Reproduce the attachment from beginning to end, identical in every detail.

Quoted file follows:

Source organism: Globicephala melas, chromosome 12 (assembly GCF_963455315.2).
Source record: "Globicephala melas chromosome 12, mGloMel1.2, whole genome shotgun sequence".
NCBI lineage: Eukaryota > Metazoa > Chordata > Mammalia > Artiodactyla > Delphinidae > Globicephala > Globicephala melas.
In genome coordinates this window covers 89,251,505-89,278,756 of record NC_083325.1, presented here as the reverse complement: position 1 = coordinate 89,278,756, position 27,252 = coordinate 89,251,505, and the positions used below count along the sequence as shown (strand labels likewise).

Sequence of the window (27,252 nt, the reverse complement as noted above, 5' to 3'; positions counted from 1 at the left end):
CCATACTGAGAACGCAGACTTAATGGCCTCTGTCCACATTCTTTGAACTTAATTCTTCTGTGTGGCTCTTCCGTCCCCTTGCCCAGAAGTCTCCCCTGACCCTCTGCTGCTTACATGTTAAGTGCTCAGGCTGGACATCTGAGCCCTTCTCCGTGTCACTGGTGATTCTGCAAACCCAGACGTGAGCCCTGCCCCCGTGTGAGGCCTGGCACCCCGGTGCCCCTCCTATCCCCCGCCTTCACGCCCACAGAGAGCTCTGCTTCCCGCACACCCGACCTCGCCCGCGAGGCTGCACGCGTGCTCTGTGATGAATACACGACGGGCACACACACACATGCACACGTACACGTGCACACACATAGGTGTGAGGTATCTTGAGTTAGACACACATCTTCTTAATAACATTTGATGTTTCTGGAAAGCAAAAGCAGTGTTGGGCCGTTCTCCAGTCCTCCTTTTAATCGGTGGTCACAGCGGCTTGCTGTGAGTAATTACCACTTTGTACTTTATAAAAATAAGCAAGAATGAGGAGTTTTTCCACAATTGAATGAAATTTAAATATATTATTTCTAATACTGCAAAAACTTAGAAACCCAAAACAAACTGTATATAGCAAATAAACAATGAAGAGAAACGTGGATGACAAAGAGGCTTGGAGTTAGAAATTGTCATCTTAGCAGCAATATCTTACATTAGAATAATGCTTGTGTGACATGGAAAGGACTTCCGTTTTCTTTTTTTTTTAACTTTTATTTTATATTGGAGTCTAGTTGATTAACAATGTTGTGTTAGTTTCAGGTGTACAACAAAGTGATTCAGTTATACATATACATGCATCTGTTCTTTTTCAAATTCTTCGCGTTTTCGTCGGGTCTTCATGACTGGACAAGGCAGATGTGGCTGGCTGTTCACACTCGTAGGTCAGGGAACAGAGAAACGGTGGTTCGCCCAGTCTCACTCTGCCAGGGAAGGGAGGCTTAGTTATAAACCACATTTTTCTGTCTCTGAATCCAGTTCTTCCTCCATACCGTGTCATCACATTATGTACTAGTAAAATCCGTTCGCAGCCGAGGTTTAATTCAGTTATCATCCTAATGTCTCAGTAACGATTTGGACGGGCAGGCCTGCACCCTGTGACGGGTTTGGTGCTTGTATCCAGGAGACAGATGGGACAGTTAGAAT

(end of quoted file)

Source organism: Globicephala melas, chromosome 12 (assembly GCF_963455315.2).
Source record: "Globicephala melas chromosome 12, mGloMel1.2, whole genome shotgun sequence".
NCBI lineage: Eukaryota > Metazoa > Chordata > Mammalia > Artiodactyla > Delphinidae > Globicephala > Globicephala melas.
In genome coordinates this window covers 89,251,505-89,278,756 of record NC_083325.1, presented here as the reverse complement: position 1 = coordinate 89,278,756, position 27,252 = coordinate 89,251,505, and the positions used below count along the sequence as shown (strand labels likewise).

Sequence of the window (27,252 nt, the reverse complement as noted above, 5' to 3'; positions counted from 1 at the left end):
CCATACTGAGAACGCAGACTTAATGGCCTCTGTCCACATTCTTTGAACTTAATTCTTCTGTGTGGCTCTTCCGTCCCCTTGCCCAGAAGTCTCCCCTGACCCTCTGCTGCTTACATGTTAAGTGCTCAGGCTGGACATCTGAGCCCTTCTCCGTGTCACTGGTGATTCTGCAAACCCAGACGTGAGCCCTGCCCCCGTGTGAGGCCTGGCACCCCGGTGCCCCTCCTATCCCCCGCCTTCACGCCCACAGAGAGCTCTGCTTCCCGCACACCCGACCTCGCCCGCGAGGCTGCACGCGTGCTCTGTGATGAATACACGACGGGCACACACACACATGCACACGTACACGTGCACACACATAGGTGTGAGGTATCTTGAGTTAGACACACATCTTCTTAATAACATTTGATGTTTCTGGAAAGCAAAAGCAGTGTTGGGCCGTTCTCCAGTCCTCCTTTTAATCGGTGGTCACAGCGGCTTGCTGTGAGTAATTACCACTTTGTACTTTATAAAAATAAGCAAGAATGAGGAGTTTTTCCACAATTGAATGAAATTTAAATATATTATTTCTAATACTGCAAAAACTTAGAAACCCAAAACAAACTGTATATAGCAAATAAACAATGAAGAGAAACGTGGATGACAAAGAGGCTTGGAGTTAGAAATTGTCATCTTAGCAGCAATATCTTACATTAGAATAATGCTTGTGTGACATGGAAAGGACTTCCGTTTTCTTTTTTTTTTAACTTTTATTTTATATTGGAGTCTAGTTGATTAACAATGTTGTGTTAGTTTCAGGTGTACAACAAAGTGATTCAGTTATACATATACATGCATCTGTTCTTTTTCAAATTCTTCGCGTTTTCGTCGGGTCTTCATGACTGGACAAGGCAGATGTGGCTGGCTGTTCACACTCGTAGGTCAGGGAACAGAGAAACGGTGGTTCGCCCAGTCTCACTCTGCCAGGGAAGGGAGGCTTAGTTATAAACCACATTTTTCTGTCTCTGAATCCAGTTCTTCCTCCATACCGTGTCATCACATTATGTACTAGTAAAATCCGTTCGCAGCCGAGGTTTAATTCAGTTATCATCCTAATGTCTCAGTAACGATTTGGACGGGCAGGCCTGCACCCTGTGACGGGTTTGGTGCTTGTATCCAGGAGACAGATGGGACAGTTAGAAT